Now, Corry reminds the author of Karim, a man driven by an uncompromising urge of principle and immense sense of integrity in the discharge of his designated assignment. His manner in seeking the truth gifted him the courage to confront unscrupulous sports officials, often landing him in hot water with some of the self-proclaimed sports heavyweights.

In some quarters, Bro Corry was considered an undesirable person, labeled a bad egg, hellbent on destroying those particular sporting disciplines the aggrieved officials were peddling. Despite all these threats, Corry’s uncompromising stance earned him applause and plenty of admiration from his peers in the media industry.

Unlike many local sports journos who specialise in football only, Bro Corry’s was a Jack-of-all-trades, so to speak, as can be attested by the stylish fashion in which he would report and analyse various sports codes, such as cricket, basketball, hockey, boxing and athletics to mention but a few.

To demonstrate his amazing writing skills and valuable expertise in the sports industry, Bro Corry spread his wings further and became a noted TV presenter – anchoring the live broadcast of the popular weekly football programme ‘Off Side’ on One Africa TV.

After seven years at the helm of The Namibian newspaper sport pages, Bro Corry eventually parted ways with the institution, taking a much-deserved sabbatical from sports writing – only to resurface at rival newspaper, The Namibian Sun as an assistant editor, shadowing another former Namibian newspaper protégé, Festus Nakatana.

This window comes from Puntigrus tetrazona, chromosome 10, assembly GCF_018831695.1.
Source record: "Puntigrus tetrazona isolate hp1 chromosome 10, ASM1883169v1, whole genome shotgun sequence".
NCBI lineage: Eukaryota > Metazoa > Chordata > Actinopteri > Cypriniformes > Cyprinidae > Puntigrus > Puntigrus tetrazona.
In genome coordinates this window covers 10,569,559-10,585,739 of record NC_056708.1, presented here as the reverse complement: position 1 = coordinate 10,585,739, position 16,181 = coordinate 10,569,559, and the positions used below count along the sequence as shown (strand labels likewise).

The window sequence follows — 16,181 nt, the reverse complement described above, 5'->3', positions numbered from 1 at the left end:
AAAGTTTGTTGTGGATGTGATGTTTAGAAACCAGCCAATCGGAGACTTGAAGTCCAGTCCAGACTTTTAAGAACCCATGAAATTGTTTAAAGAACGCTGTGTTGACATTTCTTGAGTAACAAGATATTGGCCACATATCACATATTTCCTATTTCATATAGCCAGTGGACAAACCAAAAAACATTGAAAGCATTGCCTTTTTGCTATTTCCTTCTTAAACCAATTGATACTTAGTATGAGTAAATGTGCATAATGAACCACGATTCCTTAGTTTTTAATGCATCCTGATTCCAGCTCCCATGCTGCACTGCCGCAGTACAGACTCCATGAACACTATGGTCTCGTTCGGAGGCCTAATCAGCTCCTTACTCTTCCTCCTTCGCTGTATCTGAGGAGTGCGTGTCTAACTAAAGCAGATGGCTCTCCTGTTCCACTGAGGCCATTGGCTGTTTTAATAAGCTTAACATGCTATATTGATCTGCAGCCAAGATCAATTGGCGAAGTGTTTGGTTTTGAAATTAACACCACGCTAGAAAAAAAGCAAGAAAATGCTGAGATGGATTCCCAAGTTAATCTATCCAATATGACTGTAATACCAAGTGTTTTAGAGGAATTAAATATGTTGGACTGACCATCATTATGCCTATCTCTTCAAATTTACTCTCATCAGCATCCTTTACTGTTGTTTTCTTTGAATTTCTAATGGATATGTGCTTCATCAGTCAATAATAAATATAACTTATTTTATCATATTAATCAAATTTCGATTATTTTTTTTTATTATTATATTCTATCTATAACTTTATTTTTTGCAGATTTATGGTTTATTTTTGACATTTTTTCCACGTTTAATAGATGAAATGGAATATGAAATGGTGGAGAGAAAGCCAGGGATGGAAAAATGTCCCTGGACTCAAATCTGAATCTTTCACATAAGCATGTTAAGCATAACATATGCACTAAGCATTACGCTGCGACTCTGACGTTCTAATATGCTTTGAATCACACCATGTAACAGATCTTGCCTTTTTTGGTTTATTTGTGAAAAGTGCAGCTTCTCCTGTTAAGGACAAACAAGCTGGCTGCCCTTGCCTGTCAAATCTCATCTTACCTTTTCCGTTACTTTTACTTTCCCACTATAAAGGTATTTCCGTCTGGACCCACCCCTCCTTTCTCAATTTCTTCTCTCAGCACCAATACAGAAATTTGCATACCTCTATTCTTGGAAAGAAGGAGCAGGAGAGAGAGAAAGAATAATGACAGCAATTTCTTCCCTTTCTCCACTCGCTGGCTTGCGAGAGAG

Next stop was the weekly English publication, The Villager, deputising as news editor for Confidence Musariri. Nevertheless, Bro Corry was not a saint and would sporadically find himself on the crime sheets of his detracters.

On many an occasion, the brother would find himself at the receiving end of NFA aecretary general Barry Rukoro’s sharp tongue, but Corry would not give a dime.

As in any normal life, we all have some unpleasant episodes in our lives that we would prefer to keep from public scrutiny, but the author is obliged to revisit a particularly nasty off-the-field incident involving my departed colleague, Corry. My broertjie, my bra…

The brother had fallen head over heels in love with a Zimbabwean lass by the name Sheryl, who by sheer coincidence also happened to be a noted sports writer.

Bro Corry and his sidekick became increasingly inseparable and only had eyes for each other until the gorgeous young madam met her beau in the shape of a tall goatee-bearded Belgian migrant. His name was Tom Saintfiet, whose looks resembled that of a movie star.

However, Bro Corry did not take kindly to the unfolding chapter that threatened to abbreviate his blossoming romance with the Zim chick. In a fit of jealousy, and understandably, the jilted lover resolved to unleash with all the might of his venomous pen on Saintfiet, then head coach of Namibia’s senior football team, the Brave Warriors.

It needed the divine intervention of football officials and fellow scribes, including this author, to calm the brother down – advising him to move on and forget about his unfaithful footloose bird. Sheryl and Tom have since tied the knot.

Bro Corry, until we meet again in heaven, may your gentle soul rest in eternal peace in one portion. Kaende Nawa my outie!


Corry-&-Chrispin Bro-Corry


Please enter your comment!
Please enter your name here